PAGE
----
Mary Glenn

Wielding a machete isn't a skill most professors must rely on while conducting their research. Dr. Mary Glenn, however, isn't most professors. Mary spent over a decade combing some of the world's remotest jungles as she studied primates. Mona monkeys in Nigeria, Cameroon and Grenada; bonobos in Congo; spider monkeys in Costa Rica; stump-tailed macaques in Mexico...

These days you'll find Mary right here, on the Humboldt State campus, where she's well known for her riveting anthropology lectures. One of her specialties? Forensic science. Like many physical anthropologists, Dr. Glenn possesses a keen understanding of human anatomy. That knowledge has enabled the professor to assist local authorities in identifying human remains in several cases.

"I've called Mary on a number of occasions," says Humboldt County Coroner, Frank Jager. "She narrows down the possibilities for us: the victims age, gender, height, whether or not trauma's been inflicted… She's just tremendously helpful."

Mary's primary research focus, however, continues to be primate behavior and evolution. To that end, she still conducts field research and has authored and co-authored scores of peer-reviewed articles on primate evolution and behavior. As the Director of Humboldt State's Biological Anthropology Research Lab, Mary takes a group of Humboldt students to study monkeys in Costa Rica every summer. It's a unique opportunity for undergraduates to hone their field research techniques.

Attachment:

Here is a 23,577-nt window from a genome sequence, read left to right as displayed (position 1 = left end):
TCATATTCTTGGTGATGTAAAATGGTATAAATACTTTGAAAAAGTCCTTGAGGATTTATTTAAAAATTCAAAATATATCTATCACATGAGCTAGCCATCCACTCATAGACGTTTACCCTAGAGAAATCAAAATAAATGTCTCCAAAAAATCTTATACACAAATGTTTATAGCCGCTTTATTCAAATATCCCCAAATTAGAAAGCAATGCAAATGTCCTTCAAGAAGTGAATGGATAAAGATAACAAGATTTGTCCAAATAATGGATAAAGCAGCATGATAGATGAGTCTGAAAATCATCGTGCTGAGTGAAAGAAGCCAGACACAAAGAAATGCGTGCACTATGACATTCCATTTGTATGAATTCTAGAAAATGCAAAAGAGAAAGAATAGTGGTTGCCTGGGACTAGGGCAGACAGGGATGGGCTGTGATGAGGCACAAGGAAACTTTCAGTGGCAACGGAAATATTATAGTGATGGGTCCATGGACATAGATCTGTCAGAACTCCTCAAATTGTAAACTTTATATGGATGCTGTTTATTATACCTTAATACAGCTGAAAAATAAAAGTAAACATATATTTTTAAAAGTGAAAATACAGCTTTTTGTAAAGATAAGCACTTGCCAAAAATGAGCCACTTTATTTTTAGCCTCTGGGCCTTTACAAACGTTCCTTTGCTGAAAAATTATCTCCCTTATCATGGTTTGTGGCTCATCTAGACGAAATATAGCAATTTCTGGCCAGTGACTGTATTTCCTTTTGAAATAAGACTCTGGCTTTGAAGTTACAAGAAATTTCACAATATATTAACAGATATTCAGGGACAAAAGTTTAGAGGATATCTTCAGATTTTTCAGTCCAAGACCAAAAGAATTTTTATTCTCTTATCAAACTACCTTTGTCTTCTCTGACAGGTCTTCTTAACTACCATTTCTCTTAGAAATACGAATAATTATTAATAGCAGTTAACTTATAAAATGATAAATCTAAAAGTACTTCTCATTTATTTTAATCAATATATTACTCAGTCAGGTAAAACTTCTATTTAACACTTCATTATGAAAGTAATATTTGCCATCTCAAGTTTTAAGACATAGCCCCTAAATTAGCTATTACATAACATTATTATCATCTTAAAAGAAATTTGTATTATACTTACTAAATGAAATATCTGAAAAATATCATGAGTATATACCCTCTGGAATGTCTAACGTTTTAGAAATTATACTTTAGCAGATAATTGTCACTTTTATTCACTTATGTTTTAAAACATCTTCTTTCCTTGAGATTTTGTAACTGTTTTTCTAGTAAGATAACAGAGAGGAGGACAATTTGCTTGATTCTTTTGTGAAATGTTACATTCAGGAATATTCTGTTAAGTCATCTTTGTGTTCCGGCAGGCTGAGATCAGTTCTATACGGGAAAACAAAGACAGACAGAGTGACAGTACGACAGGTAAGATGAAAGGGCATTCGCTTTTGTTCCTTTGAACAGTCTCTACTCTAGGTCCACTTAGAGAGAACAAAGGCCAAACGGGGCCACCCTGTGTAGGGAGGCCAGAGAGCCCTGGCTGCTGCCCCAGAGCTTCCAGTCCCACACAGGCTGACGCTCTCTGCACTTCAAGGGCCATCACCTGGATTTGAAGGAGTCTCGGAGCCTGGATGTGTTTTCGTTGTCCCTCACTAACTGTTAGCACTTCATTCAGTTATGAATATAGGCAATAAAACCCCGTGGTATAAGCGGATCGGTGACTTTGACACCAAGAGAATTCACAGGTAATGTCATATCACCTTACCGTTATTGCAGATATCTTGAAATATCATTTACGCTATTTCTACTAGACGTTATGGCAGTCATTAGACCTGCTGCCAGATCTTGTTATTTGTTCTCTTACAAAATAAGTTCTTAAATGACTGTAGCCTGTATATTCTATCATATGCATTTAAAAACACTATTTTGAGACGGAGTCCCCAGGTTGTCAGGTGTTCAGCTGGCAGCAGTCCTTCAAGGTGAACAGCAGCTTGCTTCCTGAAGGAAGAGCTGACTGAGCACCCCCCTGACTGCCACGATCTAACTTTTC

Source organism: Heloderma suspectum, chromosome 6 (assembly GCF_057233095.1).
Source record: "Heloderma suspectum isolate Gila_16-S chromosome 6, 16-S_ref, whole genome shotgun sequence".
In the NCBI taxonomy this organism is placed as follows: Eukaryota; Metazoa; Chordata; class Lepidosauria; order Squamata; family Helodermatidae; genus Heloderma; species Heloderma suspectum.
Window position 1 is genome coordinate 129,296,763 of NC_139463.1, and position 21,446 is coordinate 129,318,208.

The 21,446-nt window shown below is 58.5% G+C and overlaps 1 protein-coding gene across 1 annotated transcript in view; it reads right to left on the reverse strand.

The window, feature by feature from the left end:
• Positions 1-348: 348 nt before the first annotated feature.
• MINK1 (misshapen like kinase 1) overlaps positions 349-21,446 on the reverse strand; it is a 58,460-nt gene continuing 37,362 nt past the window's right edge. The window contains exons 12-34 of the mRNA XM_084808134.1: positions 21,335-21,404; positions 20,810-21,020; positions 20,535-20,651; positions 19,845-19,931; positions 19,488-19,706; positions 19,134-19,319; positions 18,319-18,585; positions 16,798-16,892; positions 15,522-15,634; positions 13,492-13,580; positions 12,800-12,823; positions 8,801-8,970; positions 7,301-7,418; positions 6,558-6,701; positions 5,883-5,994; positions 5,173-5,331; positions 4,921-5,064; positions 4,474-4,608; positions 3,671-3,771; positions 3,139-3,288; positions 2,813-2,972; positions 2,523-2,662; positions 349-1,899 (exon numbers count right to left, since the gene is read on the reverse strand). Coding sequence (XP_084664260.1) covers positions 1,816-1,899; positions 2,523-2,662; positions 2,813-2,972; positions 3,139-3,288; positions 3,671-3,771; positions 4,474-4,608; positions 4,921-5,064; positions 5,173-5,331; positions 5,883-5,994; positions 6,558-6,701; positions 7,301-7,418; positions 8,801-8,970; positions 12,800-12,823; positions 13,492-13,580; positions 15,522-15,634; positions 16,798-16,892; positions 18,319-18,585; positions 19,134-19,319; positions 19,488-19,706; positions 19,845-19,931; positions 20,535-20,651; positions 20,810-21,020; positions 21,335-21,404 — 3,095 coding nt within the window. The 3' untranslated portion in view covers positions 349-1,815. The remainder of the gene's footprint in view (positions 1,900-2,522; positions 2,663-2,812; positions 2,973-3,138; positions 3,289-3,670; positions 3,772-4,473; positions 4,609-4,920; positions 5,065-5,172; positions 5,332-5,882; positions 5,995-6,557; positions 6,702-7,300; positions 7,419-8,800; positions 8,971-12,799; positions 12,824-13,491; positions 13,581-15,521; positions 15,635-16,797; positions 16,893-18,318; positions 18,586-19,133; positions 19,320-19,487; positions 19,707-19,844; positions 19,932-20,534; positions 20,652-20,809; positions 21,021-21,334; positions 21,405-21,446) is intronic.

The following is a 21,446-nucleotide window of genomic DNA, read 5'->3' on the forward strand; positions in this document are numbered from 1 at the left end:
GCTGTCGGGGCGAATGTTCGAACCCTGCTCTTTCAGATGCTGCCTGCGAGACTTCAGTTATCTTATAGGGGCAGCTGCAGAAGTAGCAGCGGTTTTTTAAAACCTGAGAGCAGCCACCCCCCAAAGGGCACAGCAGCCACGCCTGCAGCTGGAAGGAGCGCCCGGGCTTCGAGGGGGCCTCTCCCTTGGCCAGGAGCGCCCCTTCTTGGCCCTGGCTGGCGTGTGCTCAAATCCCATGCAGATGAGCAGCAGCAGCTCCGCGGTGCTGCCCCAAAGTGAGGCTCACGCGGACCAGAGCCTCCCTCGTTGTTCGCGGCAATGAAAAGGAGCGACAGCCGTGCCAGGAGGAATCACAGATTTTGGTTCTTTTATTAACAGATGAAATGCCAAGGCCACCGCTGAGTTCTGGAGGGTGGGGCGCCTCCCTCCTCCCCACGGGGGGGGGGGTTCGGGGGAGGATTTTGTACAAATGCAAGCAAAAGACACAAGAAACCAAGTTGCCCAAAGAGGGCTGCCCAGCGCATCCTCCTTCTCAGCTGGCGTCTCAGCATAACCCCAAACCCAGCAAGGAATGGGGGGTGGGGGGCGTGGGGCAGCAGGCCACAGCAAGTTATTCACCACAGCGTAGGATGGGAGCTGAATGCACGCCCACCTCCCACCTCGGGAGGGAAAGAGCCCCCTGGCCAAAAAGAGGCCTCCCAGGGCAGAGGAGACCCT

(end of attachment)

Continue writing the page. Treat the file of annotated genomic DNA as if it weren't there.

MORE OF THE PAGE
"The great thing about Humboldt State," says Glenn, "is that everyone here really values the importance of applied learning. Many of my students take a class one semester and then go out and practice what they learned the next, either in a working laboratory, in our community, or in other countries. And it's not just my students who are taking that opportunity—I see students in every department doing that. It's inspiring."

Monkey see, monkey… As an expert primatologist, Professor Mary Glenn can tell you precisely what monkeys do »

"People tend to look at me funny when I first tell them that I study monkeys," explains Mary. "But monkeys, mona monkeys in particular, have led me to some of the most wild places on earth."

Mary has spent well over a decade researching the evolution of mona monkeys and bonobos in the jungles of Africa and Grenada. She's also studied bonobos in Congo, spider monkeys in Costa Rica, introduced stump-tailed macaques in Mexico, and captive emperor tamarins in Chicago. Glenn's key areas of research are in primate behavior, ecology, evolution and conservation.

Mary is the rare professor whose work has, on several occasions, helped solve homicides »

Like many physical anthropologists, Mary possesses a keen understanding of human anatomy. That knowledge has enabled her to assist authorities in identifying human remains in several cases.

"I've called Mary on a number of occasions," says Humboldt County Coroner, Frank Jager. "She narrows down the possibilities for us: the victims age, gender, height, whether or not trauma's been inflicted... She's just tremendously helpful."

"I never planned on doing this and I can't say that I enjoy the work at all," says Mary. "But the family, the loved ones they leave behind, that's who you're really working for in these cases. If I can help bring a sense of closure to their family, then I'm glad to help."

A bone is never just a bone. Mary looks at a femur or skull and sees a surprisingly detailed story »

"You can tell a lot about what a person was like by looking at their bones," says Mary. "A woman's pelvis is generally broader than a man's. A 40-year old man's skull looks smooth, while the cranial sutures in a teenager's skull aren't so tightly fused. The joints of an overweight person often show distinct signs of stress... There are more than 100 traits that you identify and measure. If you know what to look for, the answers to many questions are right there on the bones."

Mary Glenn
Professor Anthropology